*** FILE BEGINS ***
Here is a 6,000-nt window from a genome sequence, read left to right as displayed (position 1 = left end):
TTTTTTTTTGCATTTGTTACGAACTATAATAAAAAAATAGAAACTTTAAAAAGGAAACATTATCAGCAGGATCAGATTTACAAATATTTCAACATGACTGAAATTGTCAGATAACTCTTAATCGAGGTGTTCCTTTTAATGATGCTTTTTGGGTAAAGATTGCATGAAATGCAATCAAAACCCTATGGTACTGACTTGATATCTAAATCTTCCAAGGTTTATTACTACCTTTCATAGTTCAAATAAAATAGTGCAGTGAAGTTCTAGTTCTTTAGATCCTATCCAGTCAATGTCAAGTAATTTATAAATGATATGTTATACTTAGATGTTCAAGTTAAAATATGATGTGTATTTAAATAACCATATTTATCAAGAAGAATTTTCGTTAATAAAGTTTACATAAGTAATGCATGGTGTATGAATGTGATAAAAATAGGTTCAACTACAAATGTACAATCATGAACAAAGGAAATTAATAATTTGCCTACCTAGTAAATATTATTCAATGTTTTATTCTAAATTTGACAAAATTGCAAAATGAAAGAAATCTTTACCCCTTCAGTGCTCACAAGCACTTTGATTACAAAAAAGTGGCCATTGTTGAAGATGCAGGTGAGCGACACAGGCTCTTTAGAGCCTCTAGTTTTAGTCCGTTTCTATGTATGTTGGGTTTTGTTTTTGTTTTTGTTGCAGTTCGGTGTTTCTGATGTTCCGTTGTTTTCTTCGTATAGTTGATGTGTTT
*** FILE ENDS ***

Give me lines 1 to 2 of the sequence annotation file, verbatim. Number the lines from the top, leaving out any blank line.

Here is a 6,000-nt window from a genome sequence, read left to right as displayed (position 1 = left end):
TTTTTTTTTGCATTTGTTACGAACTATAATAAAAAAATAGAAACTTTAAAAAGGAAACATTATCAGCAGGATCAGATTTACAAATATTTCAACATGACTGAAATTGTCAGATAACTCTTAATCGAGGTGTTCCTTTTAATGATGCTTTTTGGGTAAAGATTGCATGAAATGCAATCAAAACCCTATGGTACTGACTTGATATCTAAATCTTCCAAGGTTTATTACTACCTTTCATAGTTCAAATAAAATAGTGCAGTGAAGTTCTAGTTCTTTAGATCCTATCCAGTCAATGTCAAGTAATTTATAAATGATATGTTATACTTAGATGTTCAAGTTAAAATATGATGTGTATTTAAATAACCATATTTATCAAGAAGAATTTTCGTTAATAAAGTTTACATAAGTAATGCATGGTGTATGAATGTGATAAAAATAGGTTCAACTACAAATGTACAATCATGAACAAAGGAAATTAATAATTTGCCTACCTAGTAAATATTATTCAATGTTTTATTCTAAATTTGACAAAATTGCAAAATGAAAGAAATCTTTACCCCTTCAGTGCTCACAAGCACTTTGATTACAAAAAAGTGGCCATTGTTGAAGATGCAGGTGAGCGACACAGGCTCTTTAGAGCCTCTAGTTTTAGTCCGTTTCTATGTATGTTGGGTTTTGTTTTTGTTTTTGTTGCAGTTCGGTGTTTCTGATGTTCCGTTGTTTTCTTCGTATAGTTGATGTGTTT